An estimated 600 eager high school students flocked the UW Seattle campus for the annual Washington Journalism Education Association’s (WJEA) Journalism Day on September 19. Hosted by the UW Department of Communication, students chose three sessions to attend from a range of topics and listened to a keynote speaker – our own Sarah Stuteville, Artist in Residence and co-founder of the Seattle Globalist, who also contributes regularly to the Seattle Times.
“What would you do if you could do anything?” Stuteville said during her speech – a question she was asked by her friend (and now colleague) Jessica Partnow after college graduation seven years ago when they were left to grapple with a passion for global journalism during the ‘journalism crisis’. This question also anchored her presentation, as 600 curious students with a love for journalism stared back at her wondering what their next steps will be.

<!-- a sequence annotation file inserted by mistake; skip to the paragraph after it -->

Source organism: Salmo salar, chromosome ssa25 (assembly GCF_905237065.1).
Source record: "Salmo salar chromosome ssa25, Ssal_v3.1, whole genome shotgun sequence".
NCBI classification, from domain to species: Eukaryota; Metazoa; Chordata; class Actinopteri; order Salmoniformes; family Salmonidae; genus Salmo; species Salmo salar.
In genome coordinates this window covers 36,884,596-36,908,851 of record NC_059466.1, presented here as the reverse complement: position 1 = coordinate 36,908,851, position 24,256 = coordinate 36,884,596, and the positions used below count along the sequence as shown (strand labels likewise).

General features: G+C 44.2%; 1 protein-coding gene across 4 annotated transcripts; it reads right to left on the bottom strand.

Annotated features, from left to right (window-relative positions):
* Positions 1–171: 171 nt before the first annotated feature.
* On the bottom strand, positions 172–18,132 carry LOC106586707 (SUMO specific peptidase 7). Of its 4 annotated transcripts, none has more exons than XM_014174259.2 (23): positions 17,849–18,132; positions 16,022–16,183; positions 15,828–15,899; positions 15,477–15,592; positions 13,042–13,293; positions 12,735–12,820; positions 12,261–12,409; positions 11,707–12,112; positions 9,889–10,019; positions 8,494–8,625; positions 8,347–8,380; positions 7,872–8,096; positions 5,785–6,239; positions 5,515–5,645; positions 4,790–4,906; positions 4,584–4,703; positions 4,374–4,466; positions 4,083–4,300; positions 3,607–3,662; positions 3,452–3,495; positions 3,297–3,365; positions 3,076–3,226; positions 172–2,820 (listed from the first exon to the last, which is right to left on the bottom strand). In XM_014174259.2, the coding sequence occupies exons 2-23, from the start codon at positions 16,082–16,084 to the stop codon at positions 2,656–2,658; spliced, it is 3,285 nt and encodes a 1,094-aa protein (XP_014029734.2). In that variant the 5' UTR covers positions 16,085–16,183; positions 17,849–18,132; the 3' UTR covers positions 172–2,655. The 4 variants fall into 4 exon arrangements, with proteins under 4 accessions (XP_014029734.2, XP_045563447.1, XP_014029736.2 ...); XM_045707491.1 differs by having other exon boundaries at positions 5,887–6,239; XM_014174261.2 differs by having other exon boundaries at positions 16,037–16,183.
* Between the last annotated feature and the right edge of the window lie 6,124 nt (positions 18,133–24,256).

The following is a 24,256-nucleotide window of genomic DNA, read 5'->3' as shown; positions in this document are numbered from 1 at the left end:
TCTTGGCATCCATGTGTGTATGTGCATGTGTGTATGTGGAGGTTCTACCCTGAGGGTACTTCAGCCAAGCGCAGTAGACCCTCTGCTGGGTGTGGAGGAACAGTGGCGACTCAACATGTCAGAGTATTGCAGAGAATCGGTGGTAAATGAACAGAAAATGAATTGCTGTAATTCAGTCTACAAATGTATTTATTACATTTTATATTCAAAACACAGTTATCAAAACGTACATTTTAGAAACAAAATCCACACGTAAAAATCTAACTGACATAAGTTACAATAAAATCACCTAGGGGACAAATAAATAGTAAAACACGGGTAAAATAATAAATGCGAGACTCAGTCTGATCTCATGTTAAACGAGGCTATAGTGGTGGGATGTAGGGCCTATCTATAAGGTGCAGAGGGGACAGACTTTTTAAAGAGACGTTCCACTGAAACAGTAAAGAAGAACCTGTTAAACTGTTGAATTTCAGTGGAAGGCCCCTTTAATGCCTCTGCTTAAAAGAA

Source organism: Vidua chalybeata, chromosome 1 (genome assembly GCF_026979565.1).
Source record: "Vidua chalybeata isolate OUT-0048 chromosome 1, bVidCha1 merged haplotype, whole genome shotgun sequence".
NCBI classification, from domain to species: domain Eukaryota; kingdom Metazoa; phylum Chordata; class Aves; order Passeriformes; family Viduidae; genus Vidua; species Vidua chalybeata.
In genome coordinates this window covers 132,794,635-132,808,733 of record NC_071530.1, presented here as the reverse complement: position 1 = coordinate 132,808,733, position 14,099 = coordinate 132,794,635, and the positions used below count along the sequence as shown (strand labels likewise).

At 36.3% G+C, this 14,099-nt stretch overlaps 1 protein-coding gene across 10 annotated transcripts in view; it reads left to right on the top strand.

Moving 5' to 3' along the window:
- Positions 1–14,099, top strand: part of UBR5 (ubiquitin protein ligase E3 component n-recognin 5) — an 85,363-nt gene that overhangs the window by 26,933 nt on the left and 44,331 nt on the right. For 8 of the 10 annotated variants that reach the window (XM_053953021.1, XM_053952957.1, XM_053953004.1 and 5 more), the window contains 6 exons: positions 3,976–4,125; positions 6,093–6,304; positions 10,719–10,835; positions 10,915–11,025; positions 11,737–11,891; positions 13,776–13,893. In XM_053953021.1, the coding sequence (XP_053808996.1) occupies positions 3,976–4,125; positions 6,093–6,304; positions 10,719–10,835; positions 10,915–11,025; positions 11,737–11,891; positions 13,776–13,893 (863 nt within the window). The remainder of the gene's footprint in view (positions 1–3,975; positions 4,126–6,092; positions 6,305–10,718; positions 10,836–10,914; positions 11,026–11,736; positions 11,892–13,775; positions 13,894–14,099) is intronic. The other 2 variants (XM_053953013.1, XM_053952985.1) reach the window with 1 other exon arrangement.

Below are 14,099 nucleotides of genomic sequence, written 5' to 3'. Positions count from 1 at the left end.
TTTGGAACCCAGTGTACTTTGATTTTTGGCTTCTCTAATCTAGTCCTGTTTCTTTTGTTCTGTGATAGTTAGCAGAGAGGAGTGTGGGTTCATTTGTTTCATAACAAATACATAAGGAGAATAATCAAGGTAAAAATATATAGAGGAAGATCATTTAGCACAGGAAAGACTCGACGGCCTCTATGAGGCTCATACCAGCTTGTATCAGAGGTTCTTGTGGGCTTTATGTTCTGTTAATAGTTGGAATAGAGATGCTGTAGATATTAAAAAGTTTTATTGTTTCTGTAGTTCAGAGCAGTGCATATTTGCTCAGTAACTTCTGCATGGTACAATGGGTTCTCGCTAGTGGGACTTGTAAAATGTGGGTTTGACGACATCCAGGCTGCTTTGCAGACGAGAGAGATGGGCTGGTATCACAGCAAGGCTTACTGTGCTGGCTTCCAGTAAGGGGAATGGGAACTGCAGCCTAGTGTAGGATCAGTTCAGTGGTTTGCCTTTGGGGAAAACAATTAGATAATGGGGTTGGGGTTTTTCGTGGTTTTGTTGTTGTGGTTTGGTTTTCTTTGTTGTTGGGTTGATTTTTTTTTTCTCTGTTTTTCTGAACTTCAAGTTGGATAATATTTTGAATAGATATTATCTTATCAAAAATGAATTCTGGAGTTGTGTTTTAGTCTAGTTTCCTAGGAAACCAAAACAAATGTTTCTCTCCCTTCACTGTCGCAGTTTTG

“I am here today to convince you that you should pursue journalism, and not just because you love it, and not just because it’s fascinating and important (which it is), but because the very lack of certainty in journalism today, means that it is the absolute best time to enter the profession,” Stuteville said. “You will make this choice to become a journalist or not within a unique moment where you have the opportunity to change what that means forever.”
One of the session leaders was communication alumnus Mike Baker (B.A., 2005), who is now an Associated Press reporter in Seattle, whose projects often include data-driven investigative stories. He is an expert at public records requests to create stories about state and federal government.
We have been hosting Journalism Day for more than two decades and are excited to continue the tradition for years to come.